UPDATE: The boil water advisory has been lifted.
A Houston boil water advisory will likely remain in effect until at least Monday as water pressure continues to slowly rise again throughout the city, Mayor Sylvester Turner said.
Water pressure Wednesday dropped below 20 pounds per square inch, a pressure point that triggered a requirement by the city to issue the advisory. By 9 a.m. Thursday, pressure returned to 23 PSI, and at 10 a.m. the average was 26 PSI across the system, according to Houston Public Works.
The city is now working to stabilize pressure at that level, and build on it throughout the afternoon.
But while things are improving, Turner said the city also has to continue testing water samples in the coming days, and that pressure would not be back until Sunday at the earliest, though he expected Monday to be more likely.
"We still have a way to go, let me just say that,” Turner said. “The goal is to continue to add to and to build on that pressure and stabilize it."
The mayor also asked Houstonians to conserve water as much as possible until levels are back to normal.
The city dropped to 18 PSI by the end of the day Wednesday, but hoped to be back above 30 PSI by the end of day Thursday.
At 26 PSI, firefighters are now able to use fire hydrants, and pressure at hospitals has also begun to return, city officials said. Overnight, city agencies helped deliver water to hospitals as pressure remained critically low.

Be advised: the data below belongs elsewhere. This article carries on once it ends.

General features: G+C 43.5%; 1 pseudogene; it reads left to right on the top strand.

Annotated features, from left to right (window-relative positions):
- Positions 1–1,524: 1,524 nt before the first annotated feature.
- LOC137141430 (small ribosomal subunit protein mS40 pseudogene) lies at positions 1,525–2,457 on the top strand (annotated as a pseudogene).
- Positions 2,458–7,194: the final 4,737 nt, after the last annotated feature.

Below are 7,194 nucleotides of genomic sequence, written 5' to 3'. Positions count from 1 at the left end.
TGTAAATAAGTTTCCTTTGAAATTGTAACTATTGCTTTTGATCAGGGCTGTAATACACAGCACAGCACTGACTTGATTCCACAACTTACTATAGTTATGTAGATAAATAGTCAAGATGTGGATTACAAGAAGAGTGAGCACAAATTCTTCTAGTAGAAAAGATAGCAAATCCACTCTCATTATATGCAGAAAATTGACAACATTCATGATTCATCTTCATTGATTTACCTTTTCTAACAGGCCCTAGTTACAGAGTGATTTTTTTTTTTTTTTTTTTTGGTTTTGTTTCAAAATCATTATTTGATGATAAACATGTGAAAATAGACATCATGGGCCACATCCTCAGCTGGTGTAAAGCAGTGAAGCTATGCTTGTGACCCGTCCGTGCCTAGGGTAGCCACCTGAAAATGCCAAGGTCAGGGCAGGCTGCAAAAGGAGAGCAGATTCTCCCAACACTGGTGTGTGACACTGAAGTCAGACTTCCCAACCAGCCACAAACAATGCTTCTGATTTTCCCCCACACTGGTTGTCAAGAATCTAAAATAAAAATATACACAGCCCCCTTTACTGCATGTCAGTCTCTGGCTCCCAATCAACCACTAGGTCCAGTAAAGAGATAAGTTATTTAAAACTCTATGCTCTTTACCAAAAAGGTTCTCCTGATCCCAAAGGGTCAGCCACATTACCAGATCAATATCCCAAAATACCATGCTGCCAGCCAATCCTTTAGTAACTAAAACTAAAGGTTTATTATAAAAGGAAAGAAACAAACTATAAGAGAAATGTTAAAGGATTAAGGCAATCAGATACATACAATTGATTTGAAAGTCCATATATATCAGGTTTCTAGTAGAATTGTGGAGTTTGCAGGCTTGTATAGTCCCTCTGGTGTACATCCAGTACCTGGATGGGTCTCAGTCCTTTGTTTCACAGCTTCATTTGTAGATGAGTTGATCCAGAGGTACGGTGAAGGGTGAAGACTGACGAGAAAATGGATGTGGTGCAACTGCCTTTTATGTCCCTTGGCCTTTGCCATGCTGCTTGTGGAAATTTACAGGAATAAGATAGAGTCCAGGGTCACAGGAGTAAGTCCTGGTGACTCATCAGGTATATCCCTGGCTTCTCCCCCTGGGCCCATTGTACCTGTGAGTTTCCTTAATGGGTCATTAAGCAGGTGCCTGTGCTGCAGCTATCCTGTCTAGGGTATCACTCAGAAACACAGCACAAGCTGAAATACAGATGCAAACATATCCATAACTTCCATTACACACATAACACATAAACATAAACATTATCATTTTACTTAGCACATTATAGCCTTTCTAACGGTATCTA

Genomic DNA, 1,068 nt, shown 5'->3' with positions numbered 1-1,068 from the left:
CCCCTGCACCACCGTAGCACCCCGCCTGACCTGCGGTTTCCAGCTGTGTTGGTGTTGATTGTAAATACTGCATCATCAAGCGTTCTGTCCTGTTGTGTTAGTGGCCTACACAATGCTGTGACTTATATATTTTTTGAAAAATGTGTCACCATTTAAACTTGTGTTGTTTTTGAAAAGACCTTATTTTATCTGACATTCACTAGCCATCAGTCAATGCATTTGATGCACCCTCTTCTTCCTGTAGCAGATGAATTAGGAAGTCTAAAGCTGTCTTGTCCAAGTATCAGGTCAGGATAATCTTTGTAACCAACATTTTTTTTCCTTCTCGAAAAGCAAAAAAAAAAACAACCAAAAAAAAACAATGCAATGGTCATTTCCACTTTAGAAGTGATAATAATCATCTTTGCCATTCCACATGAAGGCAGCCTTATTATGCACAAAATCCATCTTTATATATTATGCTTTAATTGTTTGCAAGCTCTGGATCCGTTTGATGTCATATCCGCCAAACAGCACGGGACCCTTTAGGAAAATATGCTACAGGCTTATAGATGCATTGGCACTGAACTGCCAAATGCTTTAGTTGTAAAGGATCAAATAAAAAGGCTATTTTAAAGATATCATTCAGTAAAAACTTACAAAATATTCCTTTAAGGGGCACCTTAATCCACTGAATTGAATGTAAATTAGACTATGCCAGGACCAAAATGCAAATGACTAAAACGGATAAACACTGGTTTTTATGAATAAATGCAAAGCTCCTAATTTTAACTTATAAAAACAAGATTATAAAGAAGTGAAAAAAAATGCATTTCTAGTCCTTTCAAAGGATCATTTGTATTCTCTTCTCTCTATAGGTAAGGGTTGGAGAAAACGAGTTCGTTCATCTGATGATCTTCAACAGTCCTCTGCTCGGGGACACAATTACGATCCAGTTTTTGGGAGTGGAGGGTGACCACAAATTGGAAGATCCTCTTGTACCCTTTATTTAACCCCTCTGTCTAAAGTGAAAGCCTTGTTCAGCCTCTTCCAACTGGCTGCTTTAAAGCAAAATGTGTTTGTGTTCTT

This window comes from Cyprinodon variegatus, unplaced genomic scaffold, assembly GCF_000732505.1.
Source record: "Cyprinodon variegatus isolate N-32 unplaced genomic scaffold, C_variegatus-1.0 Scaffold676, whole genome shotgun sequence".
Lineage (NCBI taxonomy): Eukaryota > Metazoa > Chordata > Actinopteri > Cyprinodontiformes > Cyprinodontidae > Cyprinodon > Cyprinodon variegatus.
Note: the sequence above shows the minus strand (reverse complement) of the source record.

The news comes as Houston also continues to struggle with food in the storm, with outages forcing the closure of markets and groceries across the region.
Roughly 1.4 million Houston-area homes and businesses were without power Wednesday. That number dropped to about 40,000 Thursday morning, as more generation came back online overnight, according to CenterPoint Energy.
The energy provider said for now there was “ample reserve,” but ahead of another likely freeze Thursday night in Houston, CenterPoint Executive Vice President Kenny Mercado said they were watching carefully to make sure generation units remain stabilized.
"We're not done yet, but we've come a long ways in the last 24 hours,” Mercado said.